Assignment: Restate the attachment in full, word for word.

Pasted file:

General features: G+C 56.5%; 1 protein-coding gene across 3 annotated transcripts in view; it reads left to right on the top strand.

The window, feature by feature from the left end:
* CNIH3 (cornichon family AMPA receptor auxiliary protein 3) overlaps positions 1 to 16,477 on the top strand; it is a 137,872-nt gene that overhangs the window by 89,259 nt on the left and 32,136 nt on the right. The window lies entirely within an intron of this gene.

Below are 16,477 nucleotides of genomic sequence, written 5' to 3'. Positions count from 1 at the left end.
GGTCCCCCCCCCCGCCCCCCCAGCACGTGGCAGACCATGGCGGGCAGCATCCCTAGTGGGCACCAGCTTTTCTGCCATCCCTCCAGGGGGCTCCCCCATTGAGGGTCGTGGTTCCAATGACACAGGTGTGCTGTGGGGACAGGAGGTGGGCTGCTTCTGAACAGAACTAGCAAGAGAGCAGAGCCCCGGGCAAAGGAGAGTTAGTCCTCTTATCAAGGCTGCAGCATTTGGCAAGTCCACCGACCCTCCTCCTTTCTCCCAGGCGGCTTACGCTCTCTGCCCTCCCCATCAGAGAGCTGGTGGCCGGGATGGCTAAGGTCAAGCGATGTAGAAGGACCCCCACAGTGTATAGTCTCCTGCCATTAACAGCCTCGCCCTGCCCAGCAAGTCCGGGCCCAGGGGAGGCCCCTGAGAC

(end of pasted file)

General features: G+C 56.5%; 1 protein-coding gene across 3 annotated transcripts in view; it reads left to right on the top strand.

The window, feature by feature from the left end:
* CNIH3 (cornichon family AMPA receptor auxiliary protein 3) overlaps positions 1 to 16,477 on the top strand; it is a 137,872-nt gene that overhangs the window by 89,259 nt on the left and 32,136 nt on the right. The window lies entirely within an intron of this gene.

Below are 16,477 nucleotides of genomic sequence, written 5' to 3'. Positions count from 1 at the left end.
GGTCCCCCCCCCCGCCCCCCCAGCACGTGGCAGACCATGGCGGGCAGCATCCCTAGTGGGCACCAGCTTTTCTGCCATCCCTCCAGGGGGCTCCCCCATTGAGGGTCGTGGTTCCAATGACACAGGTGTGCTGTGGGGACAGGAGGTGGGCTGCTTCTGAACAGAACTAGCAAGAGAGCAGAGCCCCGGGCAAAGGAGAGTTAGTCCTCTTATCAAGGCTGCAGCATTTGGCAAGTCCACCGACCCTCCTCCTTTCTCCCAGGCGGCTTACGCTCTCTGCCCTCCCCATCAGAGAGCTGGTGGCCGGGATGGCTAAGGTCAAGCGATGTAGAAGGACCCCCACAGTGTATAGTCTCCTGCCATTAACAGCCTCGCCCTGCCCAGCAAGTCCGGGCCCAGGGGAGGCCCCTGAGAC